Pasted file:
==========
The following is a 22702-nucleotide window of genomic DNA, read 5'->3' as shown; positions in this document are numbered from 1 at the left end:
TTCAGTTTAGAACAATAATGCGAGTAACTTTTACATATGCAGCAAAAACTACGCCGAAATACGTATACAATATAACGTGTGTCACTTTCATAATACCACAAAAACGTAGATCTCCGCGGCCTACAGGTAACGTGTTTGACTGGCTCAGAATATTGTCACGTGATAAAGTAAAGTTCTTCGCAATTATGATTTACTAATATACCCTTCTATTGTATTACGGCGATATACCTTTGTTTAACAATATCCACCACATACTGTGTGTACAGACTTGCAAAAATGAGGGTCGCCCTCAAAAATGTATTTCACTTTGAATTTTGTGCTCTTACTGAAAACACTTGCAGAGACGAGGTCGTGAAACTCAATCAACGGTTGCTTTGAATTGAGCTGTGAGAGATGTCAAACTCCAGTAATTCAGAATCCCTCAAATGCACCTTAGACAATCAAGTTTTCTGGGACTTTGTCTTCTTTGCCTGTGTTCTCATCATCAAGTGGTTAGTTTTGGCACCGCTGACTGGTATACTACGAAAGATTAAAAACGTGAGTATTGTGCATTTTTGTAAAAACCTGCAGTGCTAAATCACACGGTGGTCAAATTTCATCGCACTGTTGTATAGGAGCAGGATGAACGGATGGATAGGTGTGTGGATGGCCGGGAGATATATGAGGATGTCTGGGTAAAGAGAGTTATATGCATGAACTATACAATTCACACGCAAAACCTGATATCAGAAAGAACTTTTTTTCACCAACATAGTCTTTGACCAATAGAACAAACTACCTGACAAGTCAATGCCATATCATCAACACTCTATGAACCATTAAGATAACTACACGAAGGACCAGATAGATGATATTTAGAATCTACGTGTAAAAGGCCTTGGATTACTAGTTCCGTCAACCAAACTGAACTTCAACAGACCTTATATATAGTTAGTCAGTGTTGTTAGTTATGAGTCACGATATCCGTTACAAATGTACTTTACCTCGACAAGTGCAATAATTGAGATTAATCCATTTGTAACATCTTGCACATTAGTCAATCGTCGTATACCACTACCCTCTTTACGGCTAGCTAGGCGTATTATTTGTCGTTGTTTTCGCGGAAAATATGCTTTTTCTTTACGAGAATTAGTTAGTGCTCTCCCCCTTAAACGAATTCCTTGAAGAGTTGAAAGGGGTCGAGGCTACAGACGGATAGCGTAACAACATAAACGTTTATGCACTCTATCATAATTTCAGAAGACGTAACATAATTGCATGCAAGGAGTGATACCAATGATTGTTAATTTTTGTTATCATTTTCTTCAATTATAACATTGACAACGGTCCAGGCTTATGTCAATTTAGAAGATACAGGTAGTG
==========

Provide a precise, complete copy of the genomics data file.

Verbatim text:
The following is a 22702-nucleotide window of genomic DNA, read 5'->3' as shown; positions in this document are numbered from 1 at the left end:
TTCAGTTTAGAACAATAATGCGAGTAACTTTTACATATGCAGCAAAAACTACGCCGAAATACGTATACAATATAACGTGTGTCACTTTCATAATACCACAAAAACGTAGATCTCCGCGGCCTACAGGTAACGTGTTTGACTGGCTCAGAATATTGTCACGTGATAAAGTAAAGTTCTTCGCAATTATGATTTACTAATATACCCTTCTATTGTATTACGGCGATATACCTTTGTTTAACAATATCCACCACATACTGTGTGTACAGACTTGCAAAAATGAGGGTCGCCCTCAAAAATGTATTTCACTTTGAATTTTGTGCTCTTACTGAAAACACTTGCAGAGACGAGGTCGTGAAACTCAATCAACGGTTGCTTTGAATTGAGCTGTGAGAGATGTCAAACTCCAGTAATTCAGAATCCCTCAAATGCACCTTAGACAATCAAGTTTTCTGGGACTTTGTCTTCTTTGCCTGTGTTCTCATCATCAAGTGGTTAGTTTTGGCACCGCTGACTGGTATACTACGAAAGATTAAAAACGTGAGTATTGTGCATTTTTGTAAAAACCTGCAGTGCTAAATCACACGGTGGTCAAATTTCATCGCACTGTTGTATAGGAGCAGGATGAACGGATGGATAGGTGTGTGGATGGCCGGGAGATATATGAGGATGTCTGGGTAAAGAGAGTTATATGCATGAACTATACAATTCACACGCAAAACCTGATATCAGAAAGAACTTTTTTTCACCAACATAGTCTTTGACCAATAGAACAAACTACCTGACAAGTCAATGCCATATCATCAACACTCTATGAACCATTAAGATAACTACACGAAGGACCAGATAGATGATATTTAGAATCTACGTGTAAAAGGCCTTGGATTACTAGTTCCGTCAACCAAACTGAACTTCAACAGACCTTATATATAGTTAGTCAGTGTTGTTAGTTATGAGTCACGATATCCGTTACAAATGTACTTTACCTCGACAAGTGCAATAATTGAGATTAATCCATTTGTAACATCTTGCACATTAGTCAATCGTCGTATACCACTACCCTCTTTACGGCTAGCTAGGCGTATTATTTGTCGTTGTTTTCGCGGAAAATATGCTTTTTCTTTACGAGAATTAGTTAGTGCTCTCCCCCTTAAACGAATTCCTTGAAGAGTTGAAAGGGGTCGAGGCTACAGACGGATAGCGTAACAACATAAACGTTTATGCACTCTATCATAATTTCAGAAGACGTAACATAATTGCATGCAAGGAGTGATACCAATGATTGTTAATTTTTGTTATCATTTTCTTCAATTATAACATTGACAACGGTCCAGGCTTATGTCAATTTAGAAGATACAGGTAGTG